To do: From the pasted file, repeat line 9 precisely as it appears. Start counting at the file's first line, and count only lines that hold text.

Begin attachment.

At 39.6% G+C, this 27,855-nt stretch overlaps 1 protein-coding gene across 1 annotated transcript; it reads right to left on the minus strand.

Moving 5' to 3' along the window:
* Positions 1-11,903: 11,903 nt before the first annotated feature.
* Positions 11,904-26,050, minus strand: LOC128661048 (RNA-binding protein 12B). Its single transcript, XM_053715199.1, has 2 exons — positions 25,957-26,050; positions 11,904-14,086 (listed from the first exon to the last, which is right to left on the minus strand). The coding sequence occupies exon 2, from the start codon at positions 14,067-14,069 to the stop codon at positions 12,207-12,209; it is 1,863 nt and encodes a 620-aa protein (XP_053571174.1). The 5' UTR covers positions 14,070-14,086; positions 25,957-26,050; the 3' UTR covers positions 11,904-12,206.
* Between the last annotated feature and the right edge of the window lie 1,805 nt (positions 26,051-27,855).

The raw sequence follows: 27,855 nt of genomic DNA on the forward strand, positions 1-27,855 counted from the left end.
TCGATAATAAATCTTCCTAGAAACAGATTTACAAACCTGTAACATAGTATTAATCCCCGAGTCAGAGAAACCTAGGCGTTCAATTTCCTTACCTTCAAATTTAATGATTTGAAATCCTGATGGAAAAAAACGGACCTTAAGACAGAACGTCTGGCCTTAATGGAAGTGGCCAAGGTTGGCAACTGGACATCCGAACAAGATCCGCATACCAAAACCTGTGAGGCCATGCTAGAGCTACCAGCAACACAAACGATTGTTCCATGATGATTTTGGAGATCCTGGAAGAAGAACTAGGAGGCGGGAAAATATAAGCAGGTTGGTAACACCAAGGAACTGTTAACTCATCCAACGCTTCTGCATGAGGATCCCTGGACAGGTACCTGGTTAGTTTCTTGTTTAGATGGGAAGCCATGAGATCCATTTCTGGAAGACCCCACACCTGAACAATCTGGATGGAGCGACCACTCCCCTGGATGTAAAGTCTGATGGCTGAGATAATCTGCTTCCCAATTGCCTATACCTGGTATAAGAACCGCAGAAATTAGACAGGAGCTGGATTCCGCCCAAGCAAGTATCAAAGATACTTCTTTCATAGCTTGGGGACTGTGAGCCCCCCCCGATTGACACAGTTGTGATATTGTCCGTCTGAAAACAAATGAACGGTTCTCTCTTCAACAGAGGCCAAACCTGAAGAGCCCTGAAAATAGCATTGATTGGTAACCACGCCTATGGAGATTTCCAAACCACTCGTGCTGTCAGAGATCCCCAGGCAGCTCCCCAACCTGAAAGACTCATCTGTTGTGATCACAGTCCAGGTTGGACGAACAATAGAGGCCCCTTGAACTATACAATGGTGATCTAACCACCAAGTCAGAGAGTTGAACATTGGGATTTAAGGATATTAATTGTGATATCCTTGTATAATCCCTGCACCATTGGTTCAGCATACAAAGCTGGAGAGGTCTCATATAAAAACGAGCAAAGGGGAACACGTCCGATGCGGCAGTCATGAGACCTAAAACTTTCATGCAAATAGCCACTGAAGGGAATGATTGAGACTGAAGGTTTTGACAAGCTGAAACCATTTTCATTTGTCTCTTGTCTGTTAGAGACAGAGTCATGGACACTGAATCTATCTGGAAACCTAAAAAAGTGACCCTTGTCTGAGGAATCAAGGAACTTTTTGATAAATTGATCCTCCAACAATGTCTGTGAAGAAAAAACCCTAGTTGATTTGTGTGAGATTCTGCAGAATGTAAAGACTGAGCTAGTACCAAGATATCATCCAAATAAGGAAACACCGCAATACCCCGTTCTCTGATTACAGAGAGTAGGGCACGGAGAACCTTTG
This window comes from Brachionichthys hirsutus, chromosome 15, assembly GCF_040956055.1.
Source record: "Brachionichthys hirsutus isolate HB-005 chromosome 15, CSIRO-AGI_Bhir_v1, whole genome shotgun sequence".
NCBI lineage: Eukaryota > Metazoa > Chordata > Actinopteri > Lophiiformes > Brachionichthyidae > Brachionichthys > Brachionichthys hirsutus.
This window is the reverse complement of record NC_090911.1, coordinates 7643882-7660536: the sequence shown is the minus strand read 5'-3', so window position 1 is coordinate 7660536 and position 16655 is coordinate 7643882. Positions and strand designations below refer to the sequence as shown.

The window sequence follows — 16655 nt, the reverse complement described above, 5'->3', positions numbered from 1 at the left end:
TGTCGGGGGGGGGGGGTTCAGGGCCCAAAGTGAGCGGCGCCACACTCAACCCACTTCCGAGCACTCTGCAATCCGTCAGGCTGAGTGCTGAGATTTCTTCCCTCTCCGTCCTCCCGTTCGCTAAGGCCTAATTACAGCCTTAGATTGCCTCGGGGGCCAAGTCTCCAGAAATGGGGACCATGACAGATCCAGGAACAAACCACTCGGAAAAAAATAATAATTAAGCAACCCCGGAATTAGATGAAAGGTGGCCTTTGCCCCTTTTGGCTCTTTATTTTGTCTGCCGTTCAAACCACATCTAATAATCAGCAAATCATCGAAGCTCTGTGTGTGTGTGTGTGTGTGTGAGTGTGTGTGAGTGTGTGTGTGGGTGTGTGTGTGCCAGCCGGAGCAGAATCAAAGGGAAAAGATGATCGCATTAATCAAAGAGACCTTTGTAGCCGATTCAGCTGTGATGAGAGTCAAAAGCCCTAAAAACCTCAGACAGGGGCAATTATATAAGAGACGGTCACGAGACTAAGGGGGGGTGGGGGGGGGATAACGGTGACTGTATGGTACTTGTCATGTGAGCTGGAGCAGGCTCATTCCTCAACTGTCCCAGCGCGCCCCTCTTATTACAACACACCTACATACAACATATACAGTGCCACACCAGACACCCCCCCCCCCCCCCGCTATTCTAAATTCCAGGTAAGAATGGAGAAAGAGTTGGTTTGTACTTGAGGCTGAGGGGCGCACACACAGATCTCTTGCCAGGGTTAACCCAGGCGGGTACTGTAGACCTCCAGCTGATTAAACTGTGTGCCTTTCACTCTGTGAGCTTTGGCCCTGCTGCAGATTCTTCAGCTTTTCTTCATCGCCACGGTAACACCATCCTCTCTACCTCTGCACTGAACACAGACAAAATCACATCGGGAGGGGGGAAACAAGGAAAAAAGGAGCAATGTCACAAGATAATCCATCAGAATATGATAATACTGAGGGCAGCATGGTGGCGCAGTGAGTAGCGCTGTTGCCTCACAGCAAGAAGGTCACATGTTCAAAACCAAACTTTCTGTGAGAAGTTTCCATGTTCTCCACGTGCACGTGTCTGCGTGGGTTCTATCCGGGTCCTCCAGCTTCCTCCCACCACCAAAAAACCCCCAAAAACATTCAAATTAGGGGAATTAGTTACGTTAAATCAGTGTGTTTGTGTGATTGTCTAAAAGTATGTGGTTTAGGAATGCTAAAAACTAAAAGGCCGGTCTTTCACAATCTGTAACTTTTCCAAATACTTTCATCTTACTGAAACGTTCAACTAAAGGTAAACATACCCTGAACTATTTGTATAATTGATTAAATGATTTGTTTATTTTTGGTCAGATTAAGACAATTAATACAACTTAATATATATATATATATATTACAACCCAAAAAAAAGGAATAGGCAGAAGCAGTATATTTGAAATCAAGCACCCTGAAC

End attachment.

Source record: "Brachionichthys hirsutus isolate HB-005 chromosome 15, CSIRO-AGI_Bhir_v1, whole genome shotgun sequence".